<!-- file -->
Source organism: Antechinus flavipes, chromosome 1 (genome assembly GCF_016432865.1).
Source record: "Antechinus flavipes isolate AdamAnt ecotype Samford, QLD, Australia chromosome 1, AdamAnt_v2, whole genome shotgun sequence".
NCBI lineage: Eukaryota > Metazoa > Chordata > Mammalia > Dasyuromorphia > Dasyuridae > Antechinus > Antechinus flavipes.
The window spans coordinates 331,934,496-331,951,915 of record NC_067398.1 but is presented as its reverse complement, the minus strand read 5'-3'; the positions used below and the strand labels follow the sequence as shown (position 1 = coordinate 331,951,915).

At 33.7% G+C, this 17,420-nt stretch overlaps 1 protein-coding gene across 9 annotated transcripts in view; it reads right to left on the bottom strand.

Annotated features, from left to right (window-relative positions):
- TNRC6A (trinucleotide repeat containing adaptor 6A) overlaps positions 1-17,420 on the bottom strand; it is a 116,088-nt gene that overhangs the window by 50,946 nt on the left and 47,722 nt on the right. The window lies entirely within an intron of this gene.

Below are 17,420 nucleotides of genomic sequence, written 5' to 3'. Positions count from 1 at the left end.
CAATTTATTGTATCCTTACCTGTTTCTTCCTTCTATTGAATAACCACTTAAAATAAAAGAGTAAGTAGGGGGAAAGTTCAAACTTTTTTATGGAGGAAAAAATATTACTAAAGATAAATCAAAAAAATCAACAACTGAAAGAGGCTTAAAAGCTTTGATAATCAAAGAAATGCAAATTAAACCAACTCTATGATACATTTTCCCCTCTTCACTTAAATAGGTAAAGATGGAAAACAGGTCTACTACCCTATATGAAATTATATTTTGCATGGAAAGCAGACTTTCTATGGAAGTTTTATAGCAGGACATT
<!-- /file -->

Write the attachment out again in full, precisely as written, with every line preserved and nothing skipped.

Source organism: Antechinus flavipes, chromosome 1 (genome assembly GCF_016432865.1).
Source record: "Antechinus flavipes isolate AdamAnt ecotype Samford, QLD, Australia chromosome 1, AdamAnt_v2, whole genome shotgun sequence".
NCBI lineage: Eukaryota > Metazoa > Chordata > Mammalia > Dasyuromorphia > Dasyuridae > Antechinus > Antechinus flavipes.
The window spans coordinates 331,934,496-331,951,915 of record NC_067398.1 but is presented as its reverse complement, the minus strand read 5'-3'; the positions used below and the strand labels follow the sequence as shown (position 1 = coordinate 331,951,915).

At 33.7% G+C, this 17,420-nt stretch overlaps 1 protein-coding gene across 9 annotated transcripts in view; it reads right to left on the bottom strand.

Annotated features, from left to right (window-relative positions):
- TNRC6A (trinucleotide repeat containing adaptor 6A) overlaps positions 1-17,420 on the bottom strand; it is a 116,088-nt gene that overhangs the window by 50,946 nt on the left and 47,722 nt on the right. The window lies entirely within an intron of this gene.

Below are 17,420 nucleotides of genomic sequence, written 5' to 3'. Positions count from 1 at the left end.
CAATTTATTGTATCCTTACCTGTTTCTTCCTTCTATTGAATAACCACTTAAAATAAAAGAGTAAGTAGGGGGAAAGTTCAAACTTTTTTATGGAGGAAAAAATATTACTAAAGATAAATCAAAAAAATCAACAACTGAAAGAGGCTTAAAAGCTTTGATAATCAAAGAAATGCAAATTAAACCAACTCTATGATACATTTTCCCCTCTTCACTTAAATAGGTAAAGATGGAAAACAGGTCTACTACCCTATATGAAATTATATTTTGCATGGAAAGCAGACTTTCTATGGAAGTTTTATAGCAGGACATT